Veteran’s Day as a US federal and State public holiday honoring service men and women who served in defense of the nation. November the 11th every year is designated Veteran’s Day and involves religious services, veterans marches, and family get togethers. The history of Veteran’s Day begins with Armistace Day.
The 11th of November is a day of remembrance outside of the US such as Canada, the United Kingdom, Australia, New Zealand, and France amongst others, but the US is the only nation to name it Veteran’s Day. Unlike other nations who honor their dead, in the US all service men and women who served their nation are honored.
Armistace Day was created by President Wilson after the end of World War I, in those days known only as the Great War, and originally the day wasn’t a holiday but just a solemn moment of 2 minutes silence to remember the fallen from WWI.
In 1921 Congress authorizes the construction of the Tomb of Unknown Soldier at Arlington National Cemetery just across the Potomac River in Virginia. In the same year the US Veterans Bureau was formed as a Federal department under Colonel Charles Forbes, it’s first director.
Sadly Forbes was arrested and relieved of duty after only two years on the job and charged with conspiracy to defraud the Federal government. He was replaced by Brigadier General Frank Hines who was instrumental in reorganizing the Bureau to better serve the needs of veterans and historically has been seen as the man who most brought Armistace Day to the forefront of the national consciousness.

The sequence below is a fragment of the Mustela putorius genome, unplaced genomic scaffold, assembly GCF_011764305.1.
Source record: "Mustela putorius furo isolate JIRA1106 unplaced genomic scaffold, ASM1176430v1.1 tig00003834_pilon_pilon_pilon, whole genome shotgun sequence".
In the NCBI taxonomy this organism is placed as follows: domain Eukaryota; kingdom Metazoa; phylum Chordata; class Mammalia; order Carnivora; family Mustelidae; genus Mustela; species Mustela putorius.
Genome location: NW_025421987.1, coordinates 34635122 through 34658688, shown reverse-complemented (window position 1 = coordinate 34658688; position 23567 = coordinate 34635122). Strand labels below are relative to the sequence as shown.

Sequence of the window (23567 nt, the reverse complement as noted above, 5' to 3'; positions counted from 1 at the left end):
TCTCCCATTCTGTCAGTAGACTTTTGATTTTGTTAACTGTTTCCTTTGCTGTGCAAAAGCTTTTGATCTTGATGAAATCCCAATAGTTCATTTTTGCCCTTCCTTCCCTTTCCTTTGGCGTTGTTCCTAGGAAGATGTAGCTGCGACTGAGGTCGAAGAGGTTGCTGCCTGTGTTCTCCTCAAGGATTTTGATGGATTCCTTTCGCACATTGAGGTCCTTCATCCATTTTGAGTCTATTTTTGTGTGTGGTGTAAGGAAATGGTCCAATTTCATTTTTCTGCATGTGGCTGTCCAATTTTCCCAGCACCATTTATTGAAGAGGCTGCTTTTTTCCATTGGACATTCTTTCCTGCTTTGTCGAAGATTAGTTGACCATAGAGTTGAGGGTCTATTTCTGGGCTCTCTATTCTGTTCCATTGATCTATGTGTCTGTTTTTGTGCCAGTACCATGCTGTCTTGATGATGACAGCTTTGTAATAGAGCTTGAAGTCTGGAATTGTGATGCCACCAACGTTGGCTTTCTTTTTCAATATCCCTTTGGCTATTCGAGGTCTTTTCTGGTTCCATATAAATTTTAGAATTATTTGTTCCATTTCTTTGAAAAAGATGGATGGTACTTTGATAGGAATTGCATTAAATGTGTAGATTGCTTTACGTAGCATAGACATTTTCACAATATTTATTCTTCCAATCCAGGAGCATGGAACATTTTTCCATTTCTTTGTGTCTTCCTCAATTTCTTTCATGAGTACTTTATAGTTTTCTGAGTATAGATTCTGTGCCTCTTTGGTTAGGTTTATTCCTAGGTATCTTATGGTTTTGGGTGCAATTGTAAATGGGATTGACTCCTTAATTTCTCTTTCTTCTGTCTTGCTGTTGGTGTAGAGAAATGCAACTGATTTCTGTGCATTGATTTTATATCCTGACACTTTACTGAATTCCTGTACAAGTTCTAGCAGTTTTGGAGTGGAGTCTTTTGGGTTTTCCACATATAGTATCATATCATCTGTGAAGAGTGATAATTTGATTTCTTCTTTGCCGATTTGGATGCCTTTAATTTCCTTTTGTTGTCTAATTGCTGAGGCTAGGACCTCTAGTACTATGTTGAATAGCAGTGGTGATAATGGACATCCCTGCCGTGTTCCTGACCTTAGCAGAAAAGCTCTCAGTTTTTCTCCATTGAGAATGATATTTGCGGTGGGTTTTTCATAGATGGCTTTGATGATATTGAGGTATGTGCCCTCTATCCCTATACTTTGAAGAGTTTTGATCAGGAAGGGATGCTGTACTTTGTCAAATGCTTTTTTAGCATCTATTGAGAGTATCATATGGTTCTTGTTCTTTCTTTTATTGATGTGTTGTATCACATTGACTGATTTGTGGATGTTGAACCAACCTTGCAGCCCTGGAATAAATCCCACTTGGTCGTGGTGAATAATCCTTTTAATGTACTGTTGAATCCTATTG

By the 1950s, the US had been involved in two further wars, World War II, and the Korean War, both of which produced a great many heroes and veterans and who were not being honored or remembered on Armistace Day, so the Veterans Service Organizations (VSO) responsible for them requested a change of name to Veteran’s Day.
In 1954 Congress duly passed the amendment, and president Eisenhower appointed Harvey Higley the Chairman of the Veteran’s Day National Committee. If Veteran’s Day falls on a Saturday or Sunday, the Friday or Monday, whichever is closest to the 11th is also designated a public holiday.